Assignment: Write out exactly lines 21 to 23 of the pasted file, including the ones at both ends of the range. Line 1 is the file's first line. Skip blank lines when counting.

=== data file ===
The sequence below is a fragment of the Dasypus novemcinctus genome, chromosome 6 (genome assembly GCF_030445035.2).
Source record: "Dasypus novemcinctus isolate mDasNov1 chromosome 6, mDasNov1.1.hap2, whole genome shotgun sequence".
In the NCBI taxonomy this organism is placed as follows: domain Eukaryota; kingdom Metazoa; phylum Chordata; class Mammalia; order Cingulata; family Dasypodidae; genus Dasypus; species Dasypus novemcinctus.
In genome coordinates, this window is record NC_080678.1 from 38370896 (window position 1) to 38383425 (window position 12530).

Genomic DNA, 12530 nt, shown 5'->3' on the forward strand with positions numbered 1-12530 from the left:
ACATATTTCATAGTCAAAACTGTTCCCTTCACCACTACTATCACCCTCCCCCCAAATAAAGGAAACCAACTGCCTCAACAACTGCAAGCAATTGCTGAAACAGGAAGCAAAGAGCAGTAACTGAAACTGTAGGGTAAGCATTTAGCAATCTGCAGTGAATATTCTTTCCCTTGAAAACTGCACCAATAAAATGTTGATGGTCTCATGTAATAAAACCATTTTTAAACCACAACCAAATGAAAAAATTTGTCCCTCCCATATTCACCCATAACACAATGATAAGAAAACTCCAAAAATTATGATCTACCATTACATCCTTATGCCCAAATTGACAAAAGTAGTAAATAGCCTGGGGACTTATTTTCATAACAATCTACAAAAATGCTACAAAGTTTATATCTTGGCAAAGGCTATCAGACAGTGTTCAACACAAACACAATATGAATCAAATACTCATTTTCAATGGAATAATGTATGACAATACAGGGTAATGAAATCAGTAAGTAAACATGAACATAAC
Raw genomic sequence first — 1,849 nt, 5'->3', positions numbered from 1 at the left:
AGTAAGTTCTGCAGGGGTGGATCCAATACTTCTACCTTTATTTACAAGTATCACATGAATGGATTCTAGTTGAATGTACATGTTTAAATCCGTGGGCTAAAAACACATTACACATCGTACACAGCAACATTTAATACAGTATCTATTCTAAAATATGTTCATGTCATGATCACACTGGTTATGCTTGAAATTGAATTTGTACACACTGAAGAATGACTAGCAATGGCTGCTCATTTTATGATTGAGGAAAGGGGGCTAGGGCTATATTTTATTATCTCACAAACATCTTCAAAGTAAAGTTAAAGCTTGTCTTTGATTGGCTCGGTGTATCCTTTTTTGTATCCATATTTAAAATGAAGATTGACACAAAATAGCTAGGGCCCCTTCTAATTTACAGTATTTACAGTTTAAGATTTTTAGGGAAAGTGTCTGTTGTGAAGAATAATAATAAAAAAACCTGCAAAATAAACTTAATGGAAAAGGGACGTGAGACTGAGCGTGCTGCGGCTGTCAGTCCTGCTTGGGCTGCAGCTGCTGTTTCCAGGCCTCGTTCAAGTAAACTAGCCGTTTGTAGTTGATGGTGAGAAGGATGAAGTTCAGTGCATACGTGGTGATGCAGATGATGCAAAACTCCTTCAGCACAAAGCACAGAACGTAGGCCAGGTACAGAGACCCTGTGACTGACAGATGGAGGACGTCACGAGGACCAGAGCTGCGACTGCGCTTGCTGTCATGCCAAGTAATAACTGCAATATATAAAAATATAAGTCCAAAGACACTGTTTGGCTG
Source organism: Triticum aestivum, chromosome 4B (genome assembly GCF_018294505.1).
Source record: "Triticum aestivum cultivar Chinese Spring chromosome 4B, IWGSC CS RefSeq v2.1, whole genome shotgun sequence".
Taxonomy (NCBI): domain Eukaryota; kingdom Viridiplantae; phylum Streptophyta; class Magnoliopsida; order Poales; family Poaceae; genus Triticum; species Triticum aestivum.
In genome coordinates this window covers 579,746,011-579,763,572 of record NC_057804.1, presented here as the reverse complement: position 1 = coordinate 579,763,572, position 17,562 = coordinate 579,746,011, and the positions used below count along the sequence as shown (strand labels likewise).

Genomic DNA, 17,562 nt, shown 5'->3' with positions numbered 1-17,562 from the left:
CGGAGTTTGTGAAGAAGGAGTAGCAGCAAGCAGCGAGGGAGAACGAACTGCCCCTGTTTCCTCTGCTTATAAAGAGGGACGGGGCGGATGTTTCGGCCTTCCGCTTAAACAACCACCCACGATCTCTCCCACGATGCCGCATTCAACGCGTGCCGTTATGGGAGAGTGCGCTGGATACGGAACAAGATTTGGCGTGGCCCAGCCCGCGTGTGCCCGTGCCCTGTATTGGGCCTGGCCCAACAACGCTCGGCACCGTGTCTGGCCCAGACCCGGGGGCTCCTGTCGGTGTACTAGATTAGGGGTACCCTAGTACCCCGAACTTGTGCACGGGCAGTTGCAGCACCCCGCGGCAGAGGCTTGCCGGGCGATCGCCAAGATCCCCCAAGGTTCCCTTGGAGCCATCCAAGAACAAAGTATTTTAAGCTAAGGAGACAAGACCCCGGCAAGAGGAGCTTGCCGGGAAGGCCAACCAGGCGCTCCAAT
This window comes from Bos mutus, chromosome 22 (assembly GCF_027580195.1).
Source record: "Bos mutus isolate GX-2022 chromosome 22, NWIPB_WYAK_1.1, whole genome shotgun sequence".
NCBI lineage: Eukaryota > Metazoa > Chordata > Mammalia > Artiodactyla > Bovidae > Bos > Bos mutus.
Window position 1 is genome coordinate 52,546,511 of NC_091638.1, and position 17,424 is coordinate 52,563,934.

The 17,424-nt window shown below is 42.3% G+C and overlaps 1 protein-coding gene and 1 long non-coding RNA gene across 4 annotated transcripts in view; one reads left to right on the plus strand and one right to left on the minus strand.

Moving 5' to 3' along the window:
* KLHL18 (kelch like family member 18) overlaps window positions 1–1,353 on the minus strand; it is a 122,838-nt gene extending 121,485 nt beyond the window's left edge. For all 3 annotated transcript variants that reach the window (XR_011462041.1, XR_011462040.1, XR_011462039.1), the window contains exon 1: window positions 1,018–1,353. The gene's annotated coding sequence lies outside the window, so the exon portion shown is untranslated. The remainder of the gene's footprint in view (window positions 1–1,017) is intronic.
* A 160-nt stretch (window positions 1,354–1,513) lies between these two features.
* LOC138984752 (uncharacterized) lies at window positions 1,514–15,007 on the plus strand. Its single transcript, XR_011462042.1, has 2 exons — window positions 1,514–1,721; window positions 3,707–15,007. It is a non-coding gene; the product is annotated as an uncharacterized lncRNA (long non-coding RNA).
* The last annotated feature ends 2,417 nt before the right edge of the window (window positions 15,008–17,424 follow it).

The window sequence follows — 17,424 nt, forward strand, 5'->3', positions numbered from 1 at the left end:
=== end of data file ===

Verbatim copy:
* KLHL18 (kelch like family member 18) overlaps window positions 1–1,353 on the minus strand; it is a 122,838-nt gene extending 121,485 nt beyond the window's left edge. For all 3 annotated transcript variants that reach the window (XR_011462041.1, XR_011462040.1, XR_011462039.1), the window contains exon 1: window positions 1,018–1,353. The gene's annotated coding sequence lies outside the window, so the exon portion shown is untranslated. The remainder of the gene's footprint in view (window positions 1–1,017) is intronic.
* A 160-nt stretch (window positions 1,354–1,513) lies between these two features.
* LOC138984752 (uncharacterized) lies at window positions 1,514–15,007 on the plus strand. Its single transcript, XR_011462042.1, has 2 exons — window positions 1,514–1,721; window positions 3,707–15,007. It is a non-coding gene; the product is annotated as an uncharacterized lncRNA (long non-coding RNA).